And then, you know how it goes, once you make one resolution, you might as well make another. Before I knew it, I had a good list.

2016 new year

My own list prompted me to create a week of English language lessons discussing New Year’s resolutions with my adult learners here at LSS.

We did some listening exercises with YouTube, hearing others discuss their New Year’s resolutions. We talked about the symbolic meaning of a New Year and discussed the categories in which people make resolutions: money, health, work, hobbies, and family.

We also talked about the language behind resolutions: making, breaking, and keeping.

What I enjoyed most, however, was hearing the students talk about their own resolutions.

first blank page.png

One student from Iraq has a goal of visiting her home country this summer. She hasn’t returned since she fled 11 years ago.  Her children, at that time, were babies.  Now they have grown up and her parents won’t even recognize them.

Another student from El Salvador said his list included talking to his friends about God.  His idea was received with much praise from both Christian and Muslim students.  One student from Sudan said, “That is a very good thing.  Very nice.  Very important.”  Smiles and comaraderie were exchanged all the way around.

Every student said they want to improve their English. Quite a few said they want to take a Citizenship class here at LSS and then study for and pass the U.S. Citizenship test.

Many have plans to get better jobs, to visit family, and to improve their living conditions.

I handed out two quotes for them to hang on their walls at home:

“Tomorrow is the first blank page of a 365 page book. Write a good one.”

“Let go of the old, take hold of the new, and believe that this year will be your best year yet.”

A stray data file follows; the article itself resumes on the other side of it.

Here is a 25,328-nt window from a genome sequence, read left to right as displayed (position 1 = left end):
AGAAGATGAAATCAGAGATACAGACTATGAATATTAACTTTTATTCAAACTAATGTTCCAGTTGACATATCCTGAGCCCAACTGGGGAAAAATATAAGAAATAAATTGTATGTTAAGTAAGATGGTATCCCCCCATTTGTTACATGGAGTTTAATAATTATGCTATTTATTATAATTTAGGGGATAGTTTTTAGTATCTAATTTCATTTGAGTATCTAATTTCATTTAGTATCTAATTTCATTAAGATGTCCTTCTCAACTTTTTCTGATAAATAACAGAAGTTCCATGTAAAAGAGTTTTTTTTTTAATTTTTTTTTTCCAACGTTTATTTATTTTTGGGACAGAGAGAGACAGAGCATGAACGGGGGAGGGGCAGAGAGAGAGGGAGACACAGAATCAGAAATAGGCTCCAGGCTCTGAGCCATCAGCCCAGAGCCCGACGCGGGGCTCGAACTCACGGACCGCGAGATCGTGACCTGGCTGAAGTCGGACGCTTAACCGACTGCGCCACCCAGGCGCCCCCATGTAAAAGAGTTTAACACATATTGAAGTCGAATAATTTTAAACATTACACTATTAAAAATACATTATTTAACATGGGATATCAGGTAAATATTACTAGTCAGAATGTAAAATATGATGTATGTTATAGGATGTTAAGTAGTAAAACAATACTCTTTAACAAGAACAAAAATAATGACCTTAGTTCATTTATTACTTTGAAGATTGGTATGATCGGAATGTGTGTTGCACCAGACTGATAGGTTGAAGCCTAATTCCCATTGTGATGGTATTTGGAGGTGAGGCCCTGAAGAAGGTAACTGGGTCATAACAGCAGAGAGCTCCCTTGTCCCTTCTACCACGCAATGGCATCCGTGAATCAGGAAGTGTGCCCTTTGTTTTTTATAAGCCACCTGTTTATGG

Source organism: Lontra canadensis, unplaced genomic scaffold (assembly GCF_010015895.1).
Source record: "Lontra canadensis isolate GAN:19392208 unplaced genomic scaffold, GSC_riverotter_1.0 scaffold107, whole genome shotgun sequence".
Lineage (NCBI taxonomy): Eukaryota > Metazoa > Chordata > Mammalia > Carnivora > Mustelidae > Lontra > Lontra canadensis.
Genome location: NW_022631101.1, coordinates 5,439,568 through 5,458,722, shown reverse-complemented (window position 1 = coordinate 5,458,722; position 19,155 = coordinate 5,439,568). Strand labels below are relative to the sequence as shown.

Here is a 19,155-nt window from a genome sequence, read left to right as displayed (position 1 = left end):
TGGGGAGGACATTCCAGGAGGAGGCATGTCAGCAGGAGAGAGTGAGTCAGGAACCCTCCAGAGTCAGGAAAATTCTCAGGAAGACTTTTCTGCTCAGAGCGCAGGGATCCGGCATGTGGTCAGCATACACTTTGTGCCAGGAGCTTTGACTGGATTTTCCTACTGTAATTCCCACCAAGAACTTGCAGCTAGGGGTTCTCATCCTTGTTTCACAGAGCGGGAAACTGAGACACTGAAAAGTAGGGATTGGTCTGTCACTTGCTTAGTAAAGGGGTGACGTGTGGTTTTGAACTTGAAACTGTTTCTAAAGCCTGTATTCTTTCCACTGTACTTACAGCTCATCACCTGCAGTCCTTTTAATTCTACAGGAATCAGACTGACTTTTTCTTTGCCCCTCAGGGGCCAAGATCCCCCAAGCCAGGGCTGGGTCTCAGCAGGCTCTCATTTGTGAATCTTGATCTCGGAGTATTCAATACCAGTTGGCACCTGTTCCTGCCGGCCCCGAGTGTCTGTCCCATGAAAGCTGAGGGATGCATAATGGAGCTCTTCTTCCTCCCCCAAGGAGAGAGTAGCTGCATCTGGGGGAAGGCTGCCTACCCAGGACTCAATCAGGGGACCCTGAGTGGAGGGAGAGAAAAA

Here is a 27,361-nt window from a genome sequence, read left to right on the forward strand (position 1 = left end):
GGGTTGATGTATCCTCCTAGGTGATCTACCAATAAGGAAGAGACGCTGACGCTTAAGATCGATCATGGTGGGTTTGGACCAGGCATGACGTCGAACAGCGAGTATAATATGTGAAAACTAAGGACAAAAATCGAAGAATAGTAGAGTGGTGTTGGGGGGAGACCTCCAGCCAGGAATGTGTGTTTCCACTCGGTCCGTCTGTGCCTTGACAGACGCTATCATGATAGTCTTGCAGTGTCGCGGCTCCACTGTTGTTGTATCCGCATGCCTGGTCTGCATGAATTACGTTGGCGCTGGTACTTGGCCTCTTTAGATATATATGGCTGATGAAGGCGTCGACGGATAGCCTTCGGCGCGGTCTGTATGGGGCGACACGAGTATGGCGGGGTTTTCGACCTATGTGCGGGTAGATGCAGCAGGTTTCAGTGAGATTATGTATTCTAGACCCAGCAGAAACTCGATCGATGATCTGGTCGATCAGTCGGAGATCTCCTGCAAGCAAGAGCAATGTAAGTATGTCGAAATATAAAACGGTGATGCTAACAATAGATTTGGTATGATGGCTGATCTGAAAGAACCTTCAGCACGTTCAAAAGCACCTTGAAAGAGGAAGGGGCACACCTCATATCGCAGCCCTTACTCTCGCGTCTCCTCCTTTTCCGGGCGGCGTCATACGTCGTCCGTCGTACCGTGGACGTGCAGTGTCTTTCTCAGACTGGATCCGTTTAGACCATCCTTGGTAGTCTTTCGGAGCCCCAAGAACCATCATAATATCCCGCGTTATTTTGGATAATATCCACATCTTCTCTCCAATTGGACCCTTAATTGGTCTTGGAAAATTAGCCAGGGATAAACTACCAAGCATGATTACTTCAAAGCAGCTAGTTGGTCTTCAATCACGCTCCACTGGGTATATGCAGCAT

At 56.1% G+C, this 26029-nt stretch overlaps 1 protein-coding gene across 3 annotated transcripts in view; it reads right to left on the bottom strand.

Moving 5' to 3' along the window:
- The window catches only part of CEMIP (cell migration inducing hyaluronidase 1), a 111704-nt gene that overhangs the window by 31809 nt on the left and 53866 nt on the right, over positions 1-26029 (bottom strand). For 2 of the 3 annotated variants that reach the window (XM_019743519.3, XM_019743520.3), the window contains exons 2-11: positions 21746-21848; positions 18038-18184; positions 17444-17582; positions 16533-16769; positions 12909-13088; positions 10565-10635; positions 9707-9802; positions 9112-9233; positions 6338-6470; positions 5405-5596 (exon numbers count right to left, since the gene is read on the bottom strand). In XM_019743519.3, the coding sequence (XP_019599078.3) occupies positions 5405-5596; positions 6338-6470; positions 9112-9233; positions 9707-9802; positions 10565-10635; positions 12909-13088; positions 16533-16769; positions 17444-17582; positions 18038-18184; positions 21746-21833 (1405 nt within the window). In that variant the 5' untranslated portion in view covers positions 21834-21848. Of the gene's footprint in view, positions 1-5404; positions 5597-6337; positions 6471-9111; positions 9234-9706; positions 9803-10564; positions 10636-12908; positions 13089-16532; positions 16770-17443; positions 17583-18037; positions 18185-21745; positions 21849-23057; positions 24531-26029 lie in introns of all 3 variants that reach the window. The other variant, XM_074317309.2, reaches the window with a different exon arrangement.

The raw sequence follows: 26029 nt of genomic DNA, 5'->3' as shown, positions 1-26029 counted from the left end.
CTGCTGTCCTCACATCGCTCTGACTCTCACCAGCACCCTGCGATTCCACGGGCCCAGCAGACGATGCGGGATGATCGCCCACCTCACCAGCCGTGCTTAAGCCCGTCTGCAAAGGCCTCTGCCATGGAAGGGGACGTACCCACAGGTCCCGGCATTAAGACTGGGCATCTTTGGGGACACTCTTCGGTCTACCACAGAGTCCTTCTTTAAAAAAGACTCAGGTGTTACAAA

Some of these students have only been in the U.S. a few months while some have been here for a decade, but all of their lives have been turned upside down. They find themselves in a foreign land with a foreign language and foreign customs.  And yet what they want most is to succeed here.  They are looking forward.  They are making plans.  They are making resolutions to improve their own lives and the lives of those around them.

I know they will write good books on the blank pages of their lives.

Let us all do the same. Happy New Year!

Posted by Julie Boutwell-Peterson

 

 

 

 

 


New Year, New Goals, New Way of Doing It

January 11, 2016

This year…. “I will lose weight.”  “I will save money.”  “I will be healthier.”  “I will get a better job.”  “I will read more.”  “I will travel more.”  “I will work out more.”  “I will make a difference.”  “I will get more organized.”  “I will spend more time with family.”  “I will enjoy life more.”  “I will spend less money.”  “I will learn something.”  “I will eat healthier.”  “I will travel.”  “I will be less stressed.”  “I will drink less.”  “I will help someone.”  “I will find love.”  “I will be more timely.”

Did you made your New Year’s resolutions?  How’s it going with that?  woman on scaleAfter all, these will set you up for a year of great fame, fortune, and happiness beyond measure.  If you actually do them, that is.  According to StatisticBrain.com, 62% of Americans will at least occasionally make a New Year’s resolution.  As many people as there are that make resolutions, only 8% of people report achieving their resolutions.  That’s less than one in ten that actually meet their goals.

Ouch.  Read the rest of this entry »